• Well that raises a good question Godfrey - as to whether Franklin considered this "list of virtues" to be goals in themselves, or whether he realized that they were instrumental. You're definitely right that any list has to be clearly denominated as instrumental only and always subject to change. With that in mind maybe it shouldn't be a list of "virtues" at all, but a list of precepts as joshua is saying that we remind ourselves to apply every day.

  • It's important to remember that the word often translated as "virtue" in the Greek is αρετή aretē http://www.perseus.tufts.edu/h…999.04.0057:entry=a)reth/ St-Andre (and others) sometimes use the word "excellence" because to him "virtue" had a Victorian air about it. Wikipedia has a nice intro: This excerpt especially is interesting: https://en.wikipedia.org/wiki/Arete?wprov=sfla1 "this notion of excellence was ultimately bound up with the notion of the fulfillment of purpose or function: the act of living up to one's full potential." Anyway, "virtue" can be misleading although it gets complicated with all the Greek philosophers using αρετή ... However, maybe they were talking about the same thing and different perspectives.

    All that being said, I am fine with considering Epicurean "excellences" of:

    Frugality (living within one's means)

    Tranquility (ataraxia is a pleasure, too)

    Frankness (honest speech, sincerity?)

    Justice (neither harm nor being harmed)

    And others, but for now, consider that my contribution to this conversation.

  • To me, there should be better words for frugality and tranquility, based on previous forum discussions. I understand what you're saying though, Don .

    I would add prudence, friendship and gratitude to the list. I think prudence could replace frugality....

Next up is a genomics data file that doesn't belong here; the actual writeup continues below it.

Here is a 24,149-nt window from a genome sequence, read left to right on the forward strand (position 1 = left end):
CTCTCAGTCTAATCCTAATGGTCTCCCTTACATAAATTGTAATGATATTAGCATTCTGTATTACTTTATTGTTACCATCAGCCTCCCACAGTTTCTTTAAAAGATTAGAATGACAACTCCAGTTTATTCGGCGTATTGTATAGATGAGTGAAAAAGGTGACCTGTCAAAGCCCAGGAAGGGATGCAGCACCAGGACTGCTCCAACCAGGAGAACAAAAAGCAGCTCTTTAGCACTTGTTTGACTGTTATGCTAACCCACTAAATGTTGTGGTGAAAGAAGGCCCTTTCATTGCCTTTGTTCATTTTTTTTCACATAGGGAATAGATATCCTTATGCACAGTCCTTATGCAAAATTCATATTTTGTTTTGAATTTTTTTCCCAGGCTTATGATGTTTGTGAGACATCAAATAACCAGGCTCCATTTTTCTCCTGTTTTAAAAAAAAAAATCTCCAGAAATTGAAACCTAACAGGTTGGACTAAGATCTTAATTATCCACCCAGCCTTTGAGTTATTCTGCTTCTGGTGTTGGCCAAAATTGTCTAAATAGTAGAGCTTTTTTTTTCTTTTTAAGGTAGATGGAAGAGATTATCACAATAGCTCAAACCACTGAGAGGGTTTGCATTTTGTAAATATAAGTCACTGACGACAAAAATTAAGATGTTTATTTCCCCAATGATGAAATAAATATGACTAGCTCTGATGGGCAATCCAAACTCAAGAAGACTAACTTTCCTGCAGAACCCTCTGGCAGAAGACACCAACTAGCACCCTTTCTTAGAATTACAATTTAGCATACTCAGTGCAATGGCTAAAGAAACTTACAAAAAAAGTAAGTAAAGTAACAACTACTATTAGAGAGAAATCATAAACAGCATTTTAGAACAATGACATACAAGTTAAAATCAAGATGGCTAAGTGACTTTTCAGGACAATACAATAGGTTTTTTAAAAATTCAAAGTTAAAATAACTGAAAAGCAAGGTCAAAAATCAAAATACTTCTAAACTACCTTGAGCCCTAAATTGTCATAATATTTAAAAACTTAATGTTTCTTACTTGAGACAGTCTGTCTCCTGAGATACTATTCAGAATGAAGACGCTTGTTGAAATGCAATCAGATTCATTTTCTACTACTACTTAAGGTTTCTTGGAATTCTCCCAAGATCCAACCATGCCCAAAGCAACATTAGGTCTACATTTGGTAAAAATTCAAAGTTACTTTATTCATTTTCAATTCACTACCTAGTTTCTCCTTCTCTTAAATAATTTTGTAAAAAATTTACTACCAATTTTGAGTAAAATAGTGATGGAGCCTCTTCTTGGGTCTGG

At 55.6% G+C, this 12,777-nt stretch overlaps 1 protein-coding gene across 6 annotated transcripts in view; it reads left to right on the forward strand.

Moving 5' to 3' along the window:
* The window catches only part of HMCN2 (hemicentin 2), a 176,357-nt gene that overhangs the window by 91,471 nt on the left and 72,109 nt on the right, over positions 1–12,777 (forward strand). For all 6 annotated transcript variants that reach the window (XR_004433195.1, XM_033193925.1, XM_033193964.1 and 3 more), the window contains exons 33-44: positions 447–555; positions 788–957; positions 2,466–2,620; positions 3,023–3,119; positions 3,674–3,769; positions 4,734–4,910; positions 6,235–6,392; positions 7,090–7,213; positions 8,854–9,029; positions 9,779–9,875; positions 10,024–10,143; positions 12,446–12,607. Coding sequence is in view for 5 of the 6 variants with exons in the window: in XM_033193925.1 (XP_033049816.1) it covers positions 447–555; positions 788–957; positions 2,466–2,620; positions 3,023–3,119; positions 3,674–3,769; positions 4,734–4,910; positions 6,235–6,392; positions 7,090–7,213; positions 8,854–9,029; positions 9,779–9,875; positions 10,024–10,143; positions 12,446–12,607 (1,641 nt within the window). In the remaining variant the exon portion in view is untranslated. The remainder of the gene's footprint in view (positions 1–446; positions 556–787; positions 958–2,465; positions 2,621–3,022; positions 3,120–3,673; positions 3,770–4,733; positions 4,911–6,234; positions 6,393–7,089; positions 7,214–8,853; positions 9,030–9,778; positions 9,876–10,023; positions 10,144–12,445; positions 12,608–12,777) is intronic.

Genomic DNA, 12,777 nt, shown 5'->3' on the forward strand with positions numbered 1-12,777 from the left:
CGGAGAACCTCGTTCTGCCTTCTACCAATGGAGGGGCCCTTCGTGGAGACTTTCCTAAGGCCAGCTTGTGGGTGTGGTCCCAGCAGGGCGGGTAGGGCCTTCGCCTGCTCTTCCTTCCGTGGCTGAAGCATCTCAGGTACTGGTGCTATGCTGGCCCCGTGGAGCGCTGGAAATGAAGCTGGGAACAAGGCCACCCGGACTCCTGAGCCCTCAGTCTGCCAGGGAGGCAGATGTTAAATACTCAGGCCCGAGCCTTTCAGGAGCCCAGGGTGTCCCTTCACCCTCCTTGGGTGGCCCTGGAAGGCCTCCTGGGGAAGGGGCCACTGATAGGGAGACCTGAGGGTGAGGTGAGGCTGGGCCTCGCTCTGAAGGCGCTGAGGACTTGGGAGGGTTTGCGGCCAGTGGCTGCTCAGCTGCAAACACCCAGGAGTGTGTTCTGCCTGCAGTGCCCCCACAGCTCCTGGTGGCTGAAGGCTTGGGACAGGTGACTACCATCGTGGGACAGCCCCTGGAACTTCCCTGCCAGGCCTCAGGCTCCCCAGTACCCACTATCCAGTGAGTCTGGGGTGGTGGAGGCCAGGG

As for PD5, prudence (or wisdom) and justice are pretty clear but I'm not sure what to make of "honor." It seems like there may be a better word for that. Maybe "honesty?" It’s obviously a good thing to live honorably, at least the way I understand it in the context of PD5. But it could be interpreted in terms of "honor culture" which I think is the opposite of what is Instrumental to pleasure.


  • Further on the implications of the word "virtue" is not the Latin form grounded in the implications of "strength"? Since we have to deal with modern associations, maybe "strength" has less victorian implication even then excellences, and more clearly conveys the issue that it is necessary to answer the question "strength toward what purpose?"

  • As for PD5, prudence (or wisdom) and justice are pretty clear but I'm not sure what to make of "honor." It seems like there may be a better word for that.

    One of the difficulties with PD5 is that the word used is καλώς, the adverbial form of καλός (kalos). Two give an idea of the wide -although positive - concept conveyed by that word, here are some viable translations:

    admirable, artistic, auspicious, beautiful, buxom, comely, creditable, elegant, estimable, excellent, exquisite, fair, favourable, fine, fortunate, good, goodly, handsome, happy, high-principled, honourable, hopeful, lovely, lucky, noble, ornamental, picturesque, plausible, principled, promising, propitious, reputable, righteous, skilful, virtuous, well-favoured

  • Further on the implications of the word "virtue" is not the Latin form grounded in the implications of "strength"?

    I don't know who this person is that posted this, but I thought this was interesting: http://www.john-uebersax.com/plato/words/arete.htm

    You're right about the Latin "virtus"


    It's related to "vir" meaning man.

    Trivia: it's pronounced [wir] which is where werewolf comes from.

  • I'm all for it!

    As a fan of practical philosophy, Franklin's Virtues are quite the model for self-development, and can be adapted to most any philosophical or religious outlook, or lack thereof.

    Don't get so caught up in the semantics of his original list. He could be a bit cheeky at times (he in fact was joking about himself in number 13, as he knew believed even imitating Jesus and Socrates would be impossible. He had a good sense of humor on him.)

    For number 12 regarding chastity, it originally read as "Rarely use venery but for health or offspring; never to dullness, weakness, or the injury of your own or another's peace or reputation."

    Honestly considering the times, this is a rather progressive view on sexual relations, as rather than condemn or deny, he seemed to acknowledge that's just what people do.

    Honestly I find his parameters for it to be quite in line with traditional Epicureanism.